Course Hero. "Invisible Man Study Guide." Course Hero. 28 July 2016. Web. 28 May 2020. <https://www.coursehero.com/lit/Invisible-Man/>.
Course Hero. (2016, July 28). Invisible Man Study Guide. In Course Hero. Retrieved May 28, 2020, from https://www.coursehero.com/lit/Invisible-Man/
(Course Hero, 2016)
Course Hero. "Invisible Man Study Guide." July 28, 2016. Accessed May 28, 2020. https://www.coursehero.com/lit/Invisible-Man/.
Course Hero, "Invisible Man Study Guide," July 28, 2016, accessed May 28, 2020, https://www.coursehero.com/lit/Invisible-Man/.
Course Hero Literature Instructor Russell Jaffe provides an in-depth summary and analysis of Chapter 14 of Ralph Ellison's novel Invisible Man.
The narrator returns to Mary's apartment, where she is cooking cabbage, another smell from his childhood. Realizing that Mary cooks cabbage three times a week and thus must be poor, he decides to take the job and contribute to the household. Brother Jack soon picks him up in a car filled with three other men, saying they are going to a party. The car pulls up in front of an expensive-looking building, the Chthonian. The narrator is shuffled into a large, opulent room where he meets Emma, a beautiful woman who does not move away from him when they are pressed together in a doorway. As Emma pours him Southern bourbon to drink, the narrator reflects on feeling actually "seen" by her on an equal, human level, not based on the color of his skin. This comfort though is dashed when he overhears Emma whispering to Brother Jack, "But don't you think he should be a little blacker?" He wonders again why he is there and what they could possibly want from him.
Later the narrator is brought into the library, where a group of men, "the Brotherhood," have gathered. They say their mission is to work for a better world for all people, to combat the dispossession of heritage. They praise the narrator's gift for speech and ask if he would be interested in being the new Booker T. Washington. The narrator cannot believe what he is hearing. He concurs that Booker T. Washington was an important figure in black history, but not as great as the Founder. The narrator is uncertain whether they have chosen the right man, but he takes the job anyway. To join the Brotherhood, however, the narrator must adopt a new name, identity, and apartment.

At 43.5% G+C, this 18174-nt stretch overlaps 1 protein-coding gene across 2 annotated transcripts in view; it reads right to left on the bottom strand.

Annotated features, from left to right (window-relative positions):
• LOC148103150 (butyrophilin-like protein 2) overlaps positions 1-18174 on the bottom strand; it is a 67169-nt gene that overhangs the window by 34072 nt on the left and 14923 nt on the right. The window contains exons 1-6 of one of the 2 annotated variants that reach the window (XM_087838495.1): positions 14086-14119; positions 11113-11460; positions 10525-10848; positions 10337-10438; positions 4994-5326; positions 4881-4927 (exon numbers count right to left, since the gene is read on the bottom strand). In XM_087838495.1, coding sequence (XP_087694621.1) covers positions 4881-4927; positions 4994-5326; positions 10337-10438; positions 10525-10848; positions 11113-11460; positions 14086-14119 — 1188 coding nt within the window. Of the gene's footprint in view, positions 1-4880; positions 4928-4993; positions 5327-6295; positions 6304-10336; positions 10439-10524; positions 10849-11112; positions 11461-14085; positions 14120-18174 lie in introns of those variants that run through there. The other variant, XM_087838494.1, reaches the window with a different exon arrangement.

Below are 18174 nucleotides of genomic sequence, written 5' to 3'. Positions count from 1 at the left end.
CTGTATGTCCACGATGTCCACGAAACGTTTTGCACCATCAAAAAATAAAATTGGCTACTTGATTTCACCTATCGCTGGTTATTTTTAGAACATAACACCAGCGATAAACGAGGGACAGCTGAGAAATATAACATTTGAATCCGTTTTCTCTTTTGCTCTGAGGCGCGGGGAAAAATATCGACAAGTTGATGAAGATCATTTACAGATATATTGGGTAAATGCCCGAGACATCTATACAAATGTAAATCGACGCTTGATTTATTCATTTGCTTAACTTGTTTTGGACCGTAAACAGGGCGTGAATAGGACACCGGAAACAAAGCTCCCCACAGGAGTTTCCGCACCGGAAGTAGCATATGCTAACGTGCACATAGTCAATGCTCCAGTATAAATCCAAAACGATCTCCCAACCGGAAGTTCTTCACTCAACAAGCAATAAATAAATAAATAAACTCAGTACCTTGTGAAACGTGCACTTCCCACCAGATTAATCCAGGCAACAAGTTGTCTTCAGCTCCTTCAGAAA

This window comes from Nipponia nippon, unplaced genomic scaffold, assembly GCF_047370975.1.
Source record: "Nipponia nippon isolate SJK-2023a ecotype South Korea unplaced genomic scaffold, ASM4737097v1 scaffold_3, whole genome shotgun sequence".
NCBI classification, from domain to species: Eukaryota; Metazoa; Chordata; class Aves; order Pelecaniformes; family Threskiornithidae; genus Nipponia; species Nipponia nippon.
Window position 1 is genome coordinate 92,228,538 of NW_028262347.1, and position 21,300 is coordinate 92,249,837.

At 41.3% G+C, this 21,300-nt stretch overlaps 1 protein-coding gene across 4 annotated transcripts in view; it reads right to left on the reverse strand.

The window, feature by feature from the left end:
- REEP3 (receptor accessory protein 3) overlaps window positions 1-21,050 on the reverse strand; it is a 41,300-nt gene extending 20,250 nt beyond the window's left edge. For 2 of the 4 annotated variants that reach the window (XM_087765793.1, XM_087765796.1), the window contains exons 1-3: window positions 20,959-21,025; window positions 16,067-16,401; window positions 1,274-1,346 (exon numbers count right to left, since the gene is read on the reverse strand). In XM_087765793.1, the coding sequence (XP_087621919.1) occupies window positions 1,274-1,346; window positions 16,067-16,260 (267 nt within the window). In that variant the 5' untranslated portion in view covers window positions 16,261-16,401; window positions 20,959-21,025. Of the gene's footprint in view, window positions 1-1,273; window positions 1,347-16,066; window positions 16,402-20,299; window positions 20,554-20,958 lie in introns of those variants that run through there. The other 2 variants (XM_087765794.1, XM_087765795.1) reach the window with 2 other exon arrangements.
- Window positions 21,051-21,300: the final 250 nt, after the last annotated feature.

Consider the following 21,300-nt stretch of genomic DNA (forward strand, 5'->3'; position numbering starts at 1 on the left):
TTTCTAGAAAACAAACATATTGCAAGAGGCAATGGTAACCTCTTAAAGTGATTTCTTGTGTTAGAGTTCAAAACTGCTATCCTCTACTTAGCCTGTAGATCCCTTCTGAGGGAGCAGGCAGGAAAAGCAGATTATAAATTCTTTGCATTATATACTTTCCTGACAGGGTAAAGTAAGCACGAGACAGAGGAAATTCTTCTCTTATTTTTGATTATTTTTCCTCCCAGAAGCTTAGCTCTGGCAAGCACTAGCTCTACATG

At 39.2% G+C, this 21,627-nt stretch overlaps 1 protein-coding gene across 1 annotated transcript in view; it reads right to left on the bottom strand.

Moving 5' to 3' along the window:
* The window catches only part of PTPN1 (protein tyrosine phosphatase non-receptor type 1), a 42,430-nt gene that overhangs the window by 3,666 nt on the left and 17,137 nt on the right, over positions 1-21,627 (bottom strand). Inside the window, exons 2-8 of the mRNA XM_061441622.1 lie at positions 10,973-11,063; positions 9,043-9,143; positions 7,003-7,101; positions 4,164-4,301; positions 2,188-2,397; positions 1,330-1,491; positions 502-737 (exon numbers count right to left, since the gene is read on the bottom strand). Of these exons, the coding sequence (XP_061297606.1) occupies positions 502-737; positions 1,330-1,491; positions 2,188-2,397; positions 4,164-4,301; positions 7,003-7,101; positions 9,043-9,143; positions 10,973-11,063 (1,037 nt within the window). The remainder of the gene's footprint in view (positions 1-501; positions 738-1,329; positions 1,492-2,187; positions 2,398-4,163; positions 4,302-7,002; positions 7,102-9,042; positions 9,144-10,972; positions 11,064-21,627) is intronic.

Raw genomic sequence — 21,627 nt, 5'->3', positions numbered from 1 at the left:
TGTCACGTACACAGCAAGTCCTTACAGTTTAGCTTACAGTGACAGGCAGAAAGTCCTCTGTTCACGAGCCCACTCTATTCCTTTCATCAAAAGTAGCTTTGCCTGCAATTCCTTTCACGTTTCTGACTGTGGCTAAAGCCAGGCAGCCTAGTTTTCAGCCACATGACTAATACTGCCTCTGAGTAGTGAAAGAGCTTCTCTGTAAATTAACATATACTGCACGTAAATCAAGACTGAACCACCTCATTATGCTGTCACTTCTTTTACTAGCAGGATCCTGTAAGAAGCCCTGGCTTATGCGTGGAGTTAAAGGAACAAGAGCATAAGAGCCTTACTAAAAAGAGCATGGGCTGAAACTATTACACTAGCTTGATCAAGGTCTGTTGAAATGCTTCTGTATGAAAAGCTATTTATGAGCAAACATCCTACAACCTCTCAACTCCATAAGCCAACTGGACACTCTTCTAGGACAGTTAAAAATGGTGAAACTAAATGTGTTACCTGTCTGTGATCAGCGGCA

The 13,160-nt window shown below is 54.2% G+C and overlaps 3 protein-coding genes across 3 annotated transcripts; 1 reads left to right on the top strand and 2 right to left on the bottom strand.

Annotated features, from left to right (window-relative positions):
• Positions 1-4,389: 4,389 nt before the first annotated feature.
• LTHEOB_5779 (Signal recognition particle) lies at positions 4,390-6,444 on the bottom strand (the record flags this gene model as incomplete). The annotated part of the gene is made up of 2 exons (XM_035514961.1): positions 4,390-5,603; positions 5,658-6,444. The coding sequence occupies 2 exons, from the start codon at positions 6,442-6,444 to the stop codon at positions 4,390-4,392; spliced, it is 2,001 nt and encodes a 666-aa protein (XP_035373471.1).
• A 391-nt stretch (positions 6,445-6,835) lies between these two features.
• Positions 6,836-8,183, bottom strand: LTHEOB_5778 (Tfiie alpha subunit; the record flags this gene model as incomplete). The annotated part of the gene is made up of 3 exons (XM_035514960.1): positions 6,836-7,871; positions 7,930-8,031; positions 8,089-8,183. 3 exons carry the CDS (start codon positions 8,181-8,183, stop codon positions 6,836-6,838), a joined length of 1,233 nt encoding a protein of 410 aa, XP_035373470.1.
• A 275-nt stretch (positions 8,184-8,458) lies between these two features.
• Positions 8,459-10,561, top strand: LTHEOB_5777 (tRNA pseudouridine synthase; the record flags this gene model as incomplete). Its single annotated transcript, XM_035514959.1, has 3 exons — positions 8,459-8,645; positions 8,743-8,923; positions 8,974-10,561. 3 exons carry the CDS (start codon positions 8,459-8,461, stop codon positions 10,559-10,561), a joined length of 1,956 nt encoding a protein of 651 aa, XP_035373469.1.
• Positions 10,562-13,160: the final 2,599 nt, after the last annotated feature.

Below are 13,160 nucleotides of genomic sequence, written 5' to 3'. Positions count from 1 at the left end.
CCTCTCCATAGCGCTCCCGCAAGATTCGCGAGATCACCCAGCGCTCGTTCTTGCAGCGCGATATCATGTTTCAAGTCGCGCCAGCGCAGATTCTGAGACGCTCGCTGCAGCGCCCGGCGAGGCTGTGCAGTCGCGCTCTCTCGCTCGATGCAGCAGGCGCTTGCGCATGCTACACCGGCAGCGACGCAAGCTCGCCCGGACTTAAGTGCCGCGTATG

After the narrator returns to the party, a drunken man asks him to sing some old Negro spirituals. Brother Jack lashes out that the narrator doesn't sing, but the drunken man repeats his request until Brother Jack has him removed. The guests are deeply embarrassed, and the room falls deathly quiet. The narrator laughs hysterically, which is somewhat infectious. He stays at the party until 5 a.m. and then stumbles home to Mary's. When he sees that she has changed his sheets, he is filled with gratitude. He will be sad to leave Mary, but decides that "history makes harsh demands of us all."
Although the narrator doesn't fully trust Brother Jack, he takes the job offer hoping to better Mary's life. He is deeply appreciative of Mary's generosity, and even though her determination was annoying, she desires to make him into something she will be proud of. His financial goal to make Mary's impoverished life more comfortable is contrasted starkly with the opulence of the party at the Chthonian. The great hall is revealed to be a Brotherhood building, which leads the narrator to wonder how they can afford such lavishness; certainly the money they've earned should go back into the community they claim to serve. Although the narrator doesn't realize it yet, this scene clearly portrays the organization's corruption.
Emma's question of whether the narrator is black enough to lead their Harlem division sheds light on inner racism within black communities. Throughout the novel various characters are mocked or criticized for having light skin. To the outside world, lighter skin is better—readers many recall the skin-lightening products that angered the narrator in the previous chapter—because "white is right." But in strong black communities where cultural heritage is still appreciated, lighter-skinned blacks are viewed with the same distaste as whites. Emma questions whether the black community will listen to the light-skinned narrator. It leaves the narrator feeling depressed that he is still judged by his skin color even within the black community. It also perpetuates the idea of image being more important than individuality.
Even though the narrator has made a successful step forward in his life, he still feels pressure to hide his true self. For example, he hides his fear when dancing with Emma, and he hides his admiration of the Founder's views. He feels uncomfortable having to leave Mary's home, but he desperately wants to make something of himself. The theme of reemergence is expanded as the narrator must cease contact with his family and take on a new identity: he sheds his old life in the expectation that this metamorphosis will allow him finally to be seen as an individual in the world.